The importance of having writer friends

Left to right: Amie Kaufman as a pirate; Erin Bowman as a devil; Sarah Maas, rocking the astronaut helmet; and me as a homeless dude/angel who unintentionally looks a little like Jesus

I think I’ve probably talked about this before, but I’m not sure I’ve ever laid out the point quite like I’m about to. What point is that?

One of the most important steps in your writing journey is forming friendships with other writers.

I didn’t appreciate this as a young writer–back in my tween and teen years. I had Fictionpress, but it was a community of anonymous writers. And while the feedback those people gave me all those years ago was absolutely invaluable, I wasn’t open to intimate writing relationships.

Even three years ago, when I first started my journey to publication, I was wary of forming friendships with other writers. Actually, wary isn’t the right word–scared is more like it. I was afraid to reach out because–like most people and situations in life–I was scared of rejection. What if other writers thought I sucked? What if they didn’t want to be my friend or help me with my writing?

But then my dad said something to me. He said, “If you want to be an artist, you need to find other artists. Having other writers to talk to is something you’re going to need.”

My father is a photographer of the very creative, deeply-moved variety. He is, quite simply, an artist, and when he gave me that piece of advice back in 2009, I totally ignored it. I thought photography and writing were totally different animals, and…well, I was scared of rejection.

So other than a few more anonymous and ultimately short-lived interactions with writing communities online, I again tried to rough it on my own.

And then one day, I met Holly Dodson. We became crit partners…then friends. I realized that just being able to throw the word “character arc” in an email and have someone understand made my DAY.

So I reached out further, and met Kat Brauer. We became crit partners…then friends. Suddenly, I was having full conversations about writing with two people–and it felt AMAZING.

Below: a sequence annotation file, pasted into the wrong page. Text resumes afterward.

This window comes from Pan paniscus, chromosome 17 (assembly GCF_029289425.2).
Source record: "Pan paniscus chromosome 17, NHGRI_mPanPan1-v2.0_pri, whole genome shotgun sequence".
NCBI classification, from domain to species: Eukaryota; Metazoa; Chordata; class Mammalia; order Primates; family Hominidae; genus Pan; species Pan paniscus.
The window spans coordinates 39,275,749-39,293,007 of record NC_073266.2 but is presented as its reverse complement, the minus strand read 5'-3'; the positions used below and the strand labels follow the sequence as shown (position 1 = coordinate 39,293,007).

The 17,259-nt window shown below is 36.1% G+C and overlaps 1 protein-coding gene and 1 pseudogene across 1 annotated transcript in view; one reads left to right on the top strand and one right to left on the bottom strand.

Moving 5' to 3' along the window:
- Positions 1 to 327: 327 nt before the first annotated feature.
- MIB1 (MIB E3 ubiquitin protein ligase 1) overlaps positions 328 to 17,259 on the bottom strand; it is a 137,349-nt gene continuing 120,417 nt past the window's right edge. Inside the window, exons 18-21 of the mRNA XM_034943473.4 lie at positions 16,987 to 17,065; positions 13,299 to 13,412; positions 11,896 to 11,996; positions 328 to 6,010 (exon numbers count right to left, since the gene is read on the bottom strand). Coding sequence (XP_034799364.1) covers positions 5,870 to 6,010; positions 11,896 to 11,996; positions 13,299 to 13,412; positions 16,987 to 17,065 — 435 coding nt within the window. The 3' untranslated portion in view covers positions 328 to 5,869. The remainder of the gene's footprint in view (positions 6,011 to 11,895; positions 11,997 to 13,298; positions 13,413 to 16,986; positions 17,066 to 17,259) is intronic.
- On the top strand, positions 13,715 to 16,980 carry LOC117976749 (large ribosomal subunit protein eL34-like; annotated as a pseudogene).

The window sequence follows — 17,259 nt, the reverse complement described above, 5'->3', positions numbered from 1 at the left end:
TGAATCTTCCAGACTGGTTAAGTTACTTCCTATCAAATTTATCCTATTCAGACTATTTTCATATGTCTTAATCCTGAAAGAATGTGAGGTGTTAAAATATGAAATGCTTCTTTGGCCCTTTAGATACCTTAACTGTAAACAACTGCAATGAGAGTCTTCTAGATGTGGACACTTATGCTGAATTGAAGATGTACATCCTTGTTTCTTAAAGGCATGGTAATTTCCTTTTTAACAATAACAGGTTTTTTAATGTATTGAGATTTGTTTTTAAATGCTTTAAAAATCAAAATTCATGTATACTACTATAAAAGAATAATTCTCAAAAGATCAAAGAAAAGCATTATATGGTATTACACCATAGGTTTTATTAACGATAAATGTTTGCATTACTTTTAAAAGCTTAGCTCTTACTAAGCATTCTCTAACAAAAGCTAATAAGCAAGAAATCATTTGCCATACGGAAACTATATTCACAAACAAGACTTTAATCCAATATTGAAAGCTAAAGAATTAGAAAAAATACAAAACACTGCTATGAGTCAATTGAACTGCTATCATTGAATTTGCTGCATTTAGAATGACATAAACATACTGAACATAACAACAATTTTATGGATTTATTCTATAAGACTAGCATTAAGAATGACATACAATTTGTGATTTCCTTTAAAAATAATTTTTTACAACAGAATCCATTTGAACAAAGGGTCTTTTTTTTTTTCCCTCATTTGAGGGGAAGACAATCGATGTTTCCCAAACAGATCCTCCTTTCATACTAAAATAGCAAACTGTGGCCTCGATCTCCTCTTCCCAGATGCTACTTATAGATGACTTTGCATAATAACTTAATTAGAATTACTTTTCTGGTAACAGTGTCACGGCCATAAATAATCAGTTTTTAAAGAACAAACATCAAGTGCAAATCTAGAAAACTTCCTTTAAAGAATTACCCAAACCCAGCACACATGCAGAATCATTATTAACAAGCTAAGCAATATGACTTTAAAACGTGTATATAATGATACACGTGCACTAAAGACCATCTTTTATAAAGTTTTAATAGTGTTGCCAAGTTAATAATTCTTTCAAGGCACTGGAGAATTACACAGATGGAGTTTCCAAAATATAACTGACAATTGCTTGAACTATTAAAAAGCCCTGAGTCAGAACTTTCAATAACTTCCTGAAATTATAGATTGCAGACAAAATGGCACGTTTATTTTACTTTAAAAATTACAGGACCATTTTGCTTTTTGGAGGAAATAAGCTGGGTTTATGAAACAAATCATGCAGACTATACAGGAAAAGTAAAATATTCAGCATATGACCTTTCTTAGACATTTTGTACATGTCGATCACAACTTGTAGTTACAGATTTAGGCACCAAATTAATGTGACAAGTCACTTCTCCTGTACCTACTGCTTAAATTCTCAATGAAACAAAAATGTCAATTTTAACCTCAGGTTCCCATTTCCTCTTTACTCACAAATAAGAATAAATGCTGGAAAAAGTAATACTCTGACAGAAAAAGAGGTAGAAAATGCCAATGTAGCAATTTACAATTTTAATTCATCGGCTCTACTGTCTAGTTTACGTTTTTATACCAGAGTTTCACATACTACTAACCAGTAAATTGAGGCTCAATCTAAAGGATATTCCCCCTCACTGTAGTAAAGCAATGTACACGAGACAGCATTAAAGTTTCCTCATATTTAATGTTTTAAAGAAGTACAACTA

Well, feeling empowered and less shy, I decided to apply to Let the Words Flow when they were seeking a new member…and this seemingly small move ultimately changed my life. It opened up a huge world of new friendships–and not just with the LTWF girls, but with their readers as well.

Then I met Meredith McCardle, Happy LaShelle, Erica O’Rourke, Amity Thompson, AND SO MANY MORE.

Then–to make my life even fuller and more amazing–LTWF evolved into Pub(lishing) Crawl, and through that, I made more friends.

Now I have an entire freaking  NETWORK of close, dear, I-cannot-function-without FRIENDS. Friends who are also writers. Friends I can email whenever I need to rant about the latest book deal that sounds just like my WIP. 😉 Friends who understand that if I vanish for a week, it’s nothing to be alarmed about. In fact, it’s probably means I’ve been in the writing trenches, and that’s actually worth celebrating.

So Dad, you were right: I needed writers to talk to. I need writers to talk to, and at the end of the day, they’re just as scared of rejection as I am–and that’s part of what makes our bonds so strong.

You tell me: do you have writer friends? Or, if you’re not a writer, do you have a support network like this?